This is harder than I thought it would be.

Rose:

The revelations I had last week about beauty without plastic became the bane of my plastic free existence this week. Finding solid shampoos, conditioners and face cleanser was easy enough (thank you LUSH!) but items like my toothbrush and make up are stumbling points. I have found some items like lip balm and bronzer in metal tins but there doesn’t seem to be an easy alternative to mascara (my favourite!) or any variety in plastic free lipsticks. Even just trying to shave became an ordeal when I had to decide between using plastic razors or turning into Sweeny Todd the Demon Barber of Fleet Street.
I had success finding compostable tooth brushes, even if they did come covered in plastic packaging.
As this month goes on I’m finding more and more plastic in my everyday life and so much of it is hard to avoid. Why are plastic free options so difficult to access? Why aren’t alternatives readily available, or even available at all?

Jake:

I have been using reusable grocery bags when going shopping. Buying beverages in cans and glass bottles instead of plastic. Saying no to bags when I am only buying one item at a time.
My greatest challenge has been cutting out plastic packaging all together when buying products, if I was going to do this I would have to change my whole diet.
I good story from my week happened when I was in Sobeys and noticed that they had two different single use grocery bags and when I asked about them I was told they switched out their old ones for “environmentally responsible” single use bags that use 30% less plastic.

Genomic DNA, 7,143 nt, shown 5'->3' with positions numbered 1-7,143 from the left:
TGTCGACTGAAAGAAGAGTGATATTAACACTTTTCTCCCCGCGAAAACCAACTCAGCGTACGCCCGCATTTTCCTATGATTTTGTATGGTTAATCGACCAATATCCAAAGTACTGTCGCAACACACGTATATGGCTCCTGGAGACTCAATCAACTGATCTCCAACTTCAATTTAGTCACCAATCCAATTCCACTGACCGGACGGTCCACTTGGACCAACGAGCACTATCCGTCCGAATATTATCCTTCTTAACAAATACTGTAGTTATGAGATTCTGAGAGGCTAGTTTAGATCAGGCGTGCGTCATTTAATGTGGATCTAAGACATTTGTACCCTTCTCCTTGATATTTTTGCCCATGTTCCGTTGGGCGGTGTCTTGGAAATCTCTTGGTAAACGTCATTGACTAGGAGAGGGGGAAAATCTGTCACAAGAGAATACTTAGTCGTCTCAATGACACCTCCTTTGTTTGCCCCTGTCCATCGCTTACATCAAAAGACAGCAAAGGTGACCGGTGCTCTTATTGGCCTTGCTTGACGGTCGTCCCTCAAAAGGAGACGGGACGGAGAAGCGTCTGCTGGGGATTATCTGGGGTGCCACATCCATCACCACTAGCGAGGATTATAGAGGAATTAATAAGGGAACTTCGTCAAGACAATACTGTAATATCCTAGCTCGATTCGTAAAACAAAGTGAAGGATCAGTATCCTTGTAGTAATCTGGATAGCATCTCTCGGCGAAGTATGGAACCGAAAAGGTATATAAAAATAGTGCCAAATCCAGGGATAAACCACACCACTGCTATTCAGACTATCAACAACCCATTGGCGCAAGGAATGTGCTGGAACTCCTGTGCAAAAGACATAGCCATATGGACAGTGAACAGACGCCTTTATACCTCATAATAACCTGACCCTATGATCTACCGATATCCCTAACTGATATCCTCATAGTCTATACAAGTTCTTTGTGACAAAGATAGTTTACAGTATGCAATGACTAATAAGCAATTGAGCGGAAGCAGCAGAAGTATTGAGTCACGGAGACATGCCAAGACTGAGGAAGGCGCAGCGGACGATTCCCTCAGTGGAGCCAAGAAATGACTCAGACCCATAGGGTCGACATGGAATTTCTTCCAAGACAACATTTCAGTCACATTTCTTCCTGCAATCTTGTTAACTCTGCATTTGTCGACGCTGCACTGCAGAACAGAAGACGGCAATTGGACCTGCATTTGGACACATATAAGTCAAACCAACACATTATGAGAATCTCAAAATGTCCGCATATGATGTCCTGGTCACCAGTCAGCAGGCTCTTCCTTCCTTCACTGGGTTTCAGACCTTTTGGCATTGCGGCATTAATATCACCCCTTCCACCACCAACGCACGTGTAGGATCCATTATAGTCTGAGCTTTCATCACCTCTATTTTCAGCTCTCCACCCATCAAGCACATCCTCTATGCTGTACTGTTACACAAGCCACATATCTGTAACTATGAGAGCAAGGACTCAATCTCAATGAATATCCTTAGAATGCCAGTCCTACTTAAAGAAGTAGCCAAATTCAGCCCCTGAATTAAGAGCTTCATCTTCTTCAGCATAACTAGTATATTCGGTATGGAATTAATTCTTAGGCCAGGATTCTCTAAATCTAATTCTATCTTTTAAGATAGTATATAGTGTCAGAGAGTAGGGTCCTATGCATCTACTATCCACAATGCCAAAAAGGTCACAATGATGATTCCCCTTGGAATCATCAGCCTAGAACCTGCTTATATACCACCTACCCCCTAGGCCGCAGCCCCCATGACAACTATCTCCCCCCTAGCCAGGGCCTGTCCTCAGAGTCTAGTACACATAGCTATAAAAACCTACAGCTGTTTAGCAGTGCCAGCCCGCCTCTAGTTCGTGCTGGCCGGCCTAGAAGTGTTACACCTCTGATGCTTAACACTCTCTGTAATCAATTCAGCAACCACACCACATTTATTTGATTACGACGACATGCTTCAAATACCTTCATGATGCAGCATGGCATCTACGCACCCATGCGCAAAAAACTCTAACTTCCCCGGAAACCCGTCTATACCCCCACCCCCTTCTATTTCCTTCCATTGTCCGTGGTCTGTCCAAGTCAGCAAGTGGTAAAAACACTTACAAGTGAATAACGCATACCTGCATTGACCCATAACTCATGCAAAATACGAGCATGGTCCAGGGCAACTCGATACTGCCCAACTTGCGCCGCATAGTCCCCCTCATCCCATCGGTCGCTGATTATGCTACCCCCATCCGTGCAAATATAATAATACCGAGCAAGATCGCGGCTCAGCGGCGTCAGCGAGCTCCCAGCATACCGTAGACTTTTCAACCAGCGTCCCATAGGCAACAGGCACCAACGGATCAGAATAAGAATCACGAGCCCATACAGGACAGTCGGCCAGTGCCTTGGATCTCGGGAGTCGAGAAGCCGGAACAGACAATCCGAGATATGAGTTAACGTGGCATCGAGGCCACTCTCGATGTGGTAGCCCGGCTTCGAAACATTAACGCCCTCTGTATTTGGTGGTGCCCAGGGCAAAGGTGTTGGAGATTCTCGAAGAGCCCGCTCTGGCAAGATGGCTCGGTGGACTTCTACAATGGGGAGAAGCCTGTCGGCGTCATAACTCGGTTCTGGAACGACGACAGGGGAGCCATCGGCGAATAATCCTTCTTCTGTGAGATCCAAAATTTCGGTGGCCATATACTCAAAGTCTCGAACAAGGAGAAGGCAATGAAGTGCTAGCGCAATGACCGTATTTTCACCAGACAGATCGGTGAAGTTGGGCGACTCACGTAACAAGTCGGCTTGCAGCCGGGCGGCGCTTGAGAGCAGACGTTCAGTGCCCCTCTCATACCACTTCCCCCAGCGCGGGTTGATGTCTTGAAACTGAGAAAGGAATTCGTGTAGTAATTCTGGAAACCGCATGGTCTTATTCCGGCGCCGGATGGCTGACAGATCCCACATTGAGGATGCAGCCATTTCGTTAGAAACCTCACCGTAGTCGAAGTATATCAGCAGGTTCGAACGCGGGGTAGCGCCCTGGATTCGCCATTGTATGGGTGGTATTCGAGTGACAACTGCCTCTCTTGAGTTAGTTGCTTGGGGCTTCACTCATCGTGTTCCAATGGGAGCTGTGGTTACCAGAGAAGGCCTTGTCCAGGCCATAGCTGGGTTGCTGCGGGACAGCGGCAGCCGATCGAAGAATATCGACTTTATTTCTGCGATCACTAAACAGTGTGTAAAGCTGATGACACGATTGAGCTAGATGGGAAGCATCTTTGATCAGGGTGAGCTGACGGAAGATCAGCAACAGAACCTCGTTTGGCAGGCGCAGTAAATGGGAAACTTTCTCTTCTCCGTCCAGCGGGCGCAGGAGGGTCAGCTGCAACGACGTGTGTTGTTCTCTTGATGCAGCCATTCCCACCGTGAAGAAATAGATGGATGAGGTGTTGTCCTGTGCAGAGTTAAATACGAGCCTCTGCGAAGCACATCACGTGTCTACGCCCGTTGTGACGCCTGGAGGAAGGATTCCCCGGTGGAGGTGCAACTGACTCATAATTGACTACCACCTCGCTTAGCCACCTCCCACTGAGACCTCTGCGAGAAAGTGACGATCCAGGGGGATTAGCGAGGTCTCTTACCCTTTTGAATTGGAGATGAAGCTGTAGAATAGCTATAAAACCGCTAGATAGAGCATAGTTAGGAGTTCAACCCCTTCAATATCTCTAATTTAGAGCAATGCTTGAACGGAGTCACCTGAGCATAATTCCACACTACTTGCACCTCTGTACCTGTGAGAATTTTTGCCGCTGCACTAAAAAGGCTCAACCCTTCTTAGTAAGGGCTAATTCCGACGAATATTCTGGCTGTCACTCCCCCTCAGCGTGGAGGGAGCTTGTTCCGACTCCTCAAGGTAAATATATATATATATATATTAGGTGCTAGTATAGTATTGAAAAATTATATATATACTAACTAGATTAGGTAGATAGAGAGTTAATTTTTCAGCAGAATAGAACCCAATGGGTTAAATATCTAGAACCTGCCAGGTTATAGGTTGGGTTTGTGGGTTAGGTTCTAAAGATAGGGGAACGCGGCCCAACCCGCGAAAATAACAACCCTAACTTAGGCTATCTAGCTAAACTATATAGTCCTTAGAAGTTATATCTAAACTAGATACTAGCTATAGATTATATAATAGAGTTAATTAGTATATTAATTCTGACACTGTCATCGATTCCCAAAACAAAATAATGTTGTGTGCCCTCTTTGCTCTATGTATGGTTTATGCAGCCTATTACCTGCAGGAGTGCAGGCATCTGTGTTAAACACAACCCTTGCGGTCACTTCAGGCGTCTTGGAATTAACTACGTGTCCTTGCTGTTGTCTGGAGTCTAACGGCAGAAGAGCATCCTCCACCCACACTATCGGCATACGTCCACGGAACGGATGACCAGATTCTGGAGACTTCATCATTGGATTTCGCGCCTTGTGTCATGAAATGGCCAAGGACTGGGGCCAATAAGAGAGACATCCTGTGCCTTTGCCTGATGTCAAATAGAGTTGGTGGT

The most excessive packing I have seen lately is the packing used for seaweed snacks. Three separate packages inside a package, with plastic trays inside the individual packages.

 

Jillian:

I didn’t use any plastic bags this week!! I also was able to purchase storage supplies second hand; cheaper for me and better for the environment! I also tried out my first paper straws. 🙂
Purchasing any food products (especially anything frozen) has been a real challenge! From not knowing what type of packaging is below a cardboard box (surprise it’s probably plastic) to anything that is individually wrapped. Restaurants are still a challenge but I’ve learned the Nook and Cranny, in Truro, is going straw-less.
The craziest packaging I’ve come across was brought to my attention by my mom, who is now on the look out for better alternatives to plastic. (Last week she bought paper straws!)
This week she purchased 100% “compostable” coffee pods. The thing is, they ALL come individually wrapped in plastic! I think the worst part of this is that they don’t tell you on the outside packaging of cardboard that they come wrapped in plastic so the person thinks they are doing a great thing for the environment when in reality they have been tricked into buying a product that is not environmentally friendly at all.

 

Check back next week to find out how our challengers are doing!

A Month Without Plastic- Meet the Challengers

Welcome to our first blog post! We will be using this blog to document our 30 day journey as plastic free patrons in a hyper-packaged world.

This year there has been a spotlight on our oceans, in particular the, literally, growing issue of plastic pollution. In honour of World Oceans Day, members of the Ocean Sonics team are taking on a 30 day ‘Month Without Plastic’ challenge.